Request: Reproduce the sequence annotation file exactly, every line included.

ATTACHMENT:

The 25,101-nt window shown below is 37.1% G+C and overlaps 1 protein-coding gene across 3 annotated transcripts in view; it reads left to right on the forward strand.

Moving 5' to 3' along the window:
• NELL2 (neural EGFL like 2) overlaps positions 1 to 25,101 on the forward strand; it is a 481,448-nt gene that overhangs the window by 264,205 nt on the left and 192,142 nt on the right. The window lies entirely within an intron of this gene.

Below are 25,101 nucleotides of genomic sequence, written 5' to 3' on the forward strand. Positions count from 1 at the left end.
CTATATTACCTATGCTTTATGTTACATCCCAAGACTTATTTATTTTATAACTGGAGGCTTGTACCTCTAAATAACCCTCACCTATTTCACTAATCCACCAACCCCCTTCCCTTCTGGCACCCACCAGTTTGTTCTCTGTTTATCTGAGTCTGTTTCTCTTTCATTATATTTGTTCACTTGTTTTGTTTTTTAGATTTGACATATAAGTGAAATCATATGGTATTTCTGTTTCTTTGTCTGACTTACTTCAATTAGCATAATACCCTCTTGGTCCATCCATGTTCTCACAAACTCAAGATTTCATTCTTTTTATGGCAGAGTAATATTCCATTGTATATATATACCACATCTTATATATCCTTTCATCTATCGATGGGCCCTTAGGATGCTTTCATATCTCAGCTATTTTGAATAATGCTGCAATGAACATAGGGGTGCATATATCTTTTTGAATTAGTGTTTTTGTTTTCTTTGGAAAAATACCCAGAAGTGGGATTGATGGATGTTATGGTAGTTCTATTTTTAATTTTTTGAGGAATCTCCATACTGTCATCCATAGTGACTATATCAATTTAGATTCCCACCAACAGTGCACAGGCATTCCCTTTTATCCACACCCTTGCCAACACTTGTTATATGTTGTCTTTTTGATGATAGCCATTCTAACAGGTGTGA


The 25,101-nt window shown below is 37.1% G+C and overlaps 1 protein-coding gene across 3 annotated transcripts in view; it reads left to right on the forward strand.

Moving 5' to 3' along the window:
• NELL2 (neural EGFL like 2) overlaps positions 1 to 25,101 on the forward strand; it is a 481,448-nt gene that overhangs the window by 264,205 nt on the left and 192,142 nt on the right. The window lies entirely within an intron of this gene.

Below are 25,101 nucleotides of genomic sequence, written 5' to 3' on the forward strand. Positions count from 1 at the left end.
CTATATTACCTATGCTTTATGTTACATCCCAAGACTTATTTATTTTATAACTGGAGGCTTGTACCTCTAAATAACCCTCACCTATTTCACTAATCCACCAACCCCCTTCCCTTCTGGCACCCACCAGTTTGTTCTCTGTTTATCTGAGTCTGTTTCTCTTTCATTATATTTGTTCACTTGTTTTGTTTTTTAGATTTGACATATAAGTGAAATCATATGGTATTTCTGTTTCTTTGTCTGACTTACTTCAATTAGCATAATACCCTCTTGGTCCATCCATGTTCTCACAAACTCAAGATTTCATTCTTTTTATGGCAGAGTAATATTCCATTGTATATATATACCACATCTTATATATCCTTTCATCTATCGATGGGCCCTTAGGATGCTTTCATATCTCAGCTATTTTGAATAATGCTGCAATGAACATAGGGGTGCATATATCTTTTTGAATTAGTGTTTTTGTTTTCTTTGGAAAAATACCCAGAAGTGGGATTGATGGATGTTATGGTAGTTCTATTTTTAATTTTTTGAGGAATCTCCATACTGTCATCCATAGTGACTATATCAATTTAGATTCCCACCAACAGTGCACAGGCATTCCCTTTTATCCACACCCTTGCCAACACTTGTTATATGTTGTCTTTTTGATGATAGCCATTCTAACAGGTGTGA